Trump proposes sweeping cuts to foreign aid in 2018 budget

24 May 17

US president Donald Trump has proposed dramatic cuts to the US’s overseas aid spending in his budget for the 2018 fiscal year.


The plans drew immediate criticism from aid organisations and Trump’s fellow Republicans in Congress, increasing the likelihood they won’t go ahead in their current form.

Nevertheless, the proposals reflect the extent to which the president will endeavour to put “America first”; plans to slash non-military overseas spending by around $19bn come amid unprecedented levels of need around the world, and include pulling back on food aid as swathes of Africa face famine.

The document said the US government would ensure aid that does continue will “support American interests and values”.

The International Rescue Committee highlighted that Trump has proposed a 30% cut to the international affairs budget, including a 46% cut to development assistance, a 26% cut to global health programmes and a “stunning” 45% cut to humanitarian aid.

This would “imperil the course of development and economic growth worldwide, as well as exacerbating the very global threats and challenges that require US leadership more than ever,” it said in a statement.

Some Republicans – whose support will be critical in getting the budget proposals passed – seem to agree.

Sentator Lindsey Graham, the Republican chairman of the Senate subcommittee for diplomacy and foreign aid spending, said the proposal would require a “retreat from the world” and could put “a lot of people at risk”.

“This budget is not going anywhere,” he concluded.

Speaking yesterday, Mick Mulvaney, director of the US Office of Management and Budget, pitched the proposal as one planned from the perspective of “people who are actually paying the bills”.

“For years we’ve simply looked at a budget in terms of the folks who are on the back end of programmes, the recipients of taxpayer money, and we haven’t spent nearly enough time focusing our attention on the people who pay the taxes,” he said.

The document takes aim at Medicaid – a US health insurance programme for those that cannot afford coverage – and domestic anti-poverty measures such as food assistance to make savings worth $3.6tn over the next decade.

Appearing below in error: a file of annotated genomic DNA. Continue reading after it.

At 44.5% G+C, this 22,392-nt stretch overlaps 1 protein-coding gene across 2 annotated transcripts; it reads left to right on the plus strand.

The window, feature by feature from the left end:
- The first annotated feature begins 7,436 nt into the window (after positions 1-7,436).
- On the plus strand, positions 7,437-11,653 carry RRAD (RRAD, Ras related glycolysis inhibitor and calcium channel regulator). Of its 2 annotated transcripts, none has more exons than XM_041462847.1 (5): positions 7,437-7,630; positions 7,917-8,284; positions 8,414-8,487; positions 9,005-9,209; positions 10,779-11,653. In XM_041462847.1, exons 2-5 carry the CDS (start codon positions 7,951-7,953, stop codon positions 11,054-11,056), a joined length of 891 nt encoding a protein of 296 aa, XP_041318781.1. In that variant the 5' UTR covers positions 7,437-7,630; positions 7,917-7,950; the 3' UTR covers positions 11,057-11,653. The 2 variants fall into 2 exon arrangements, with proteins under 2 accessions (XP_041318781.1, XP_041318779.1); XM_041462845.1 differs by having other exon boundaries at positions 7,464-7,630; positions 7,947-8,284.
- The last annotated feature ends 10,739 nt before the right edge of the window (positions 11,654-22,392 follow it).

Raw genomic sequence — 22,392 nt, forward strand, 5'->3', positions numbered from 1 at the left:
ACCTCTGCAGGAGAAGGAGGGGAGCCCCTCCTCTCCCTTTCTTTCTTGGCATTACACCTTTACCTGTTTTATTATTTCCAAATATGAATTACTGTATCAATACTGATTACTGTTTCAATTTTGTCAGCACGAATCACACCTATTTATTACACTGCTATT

Meanwhile, it envisages increasing defence spending by $54bn on 2017 levels and includes $71.8bn for immigration controls, including an additional $1.6bn towards the wall Trump plans to build on the border with Mexico – a key campaign promise.

Mulvaney stressed that the budget would also be balanced within the 10-year window – a pledge centred on the assumption that Trump’s programme of tax cuts and regulatory roll backs will boost US economic growth from a predicted 1.9% per year to 3%.

But Larry Summers, an economic advisor to former US president Barack Obama and treasury secretary in Bill Clinton’s administration before that, has said the document only achieves reductions in the deficit through an “egregious accounting error”.

In a blog for the Washington Post, Summers wrote that tax cuts cannot boost growth and, as the administration asserts, be revenue neutral, with the revenue neutrality coming in part because tax cuts stimulate growth.

“This is an elementary double count,” he said. “You cannot use the growth benefits of tax cuts once to justify an optimistic [economic growth] baseline and then again to claim that he tax cuts do not cost revenue. At least not in a world of logic.”

Mulvaney responded that in other areas the budget had been conservative in its projections. “We stand by the numbers,” he said. 

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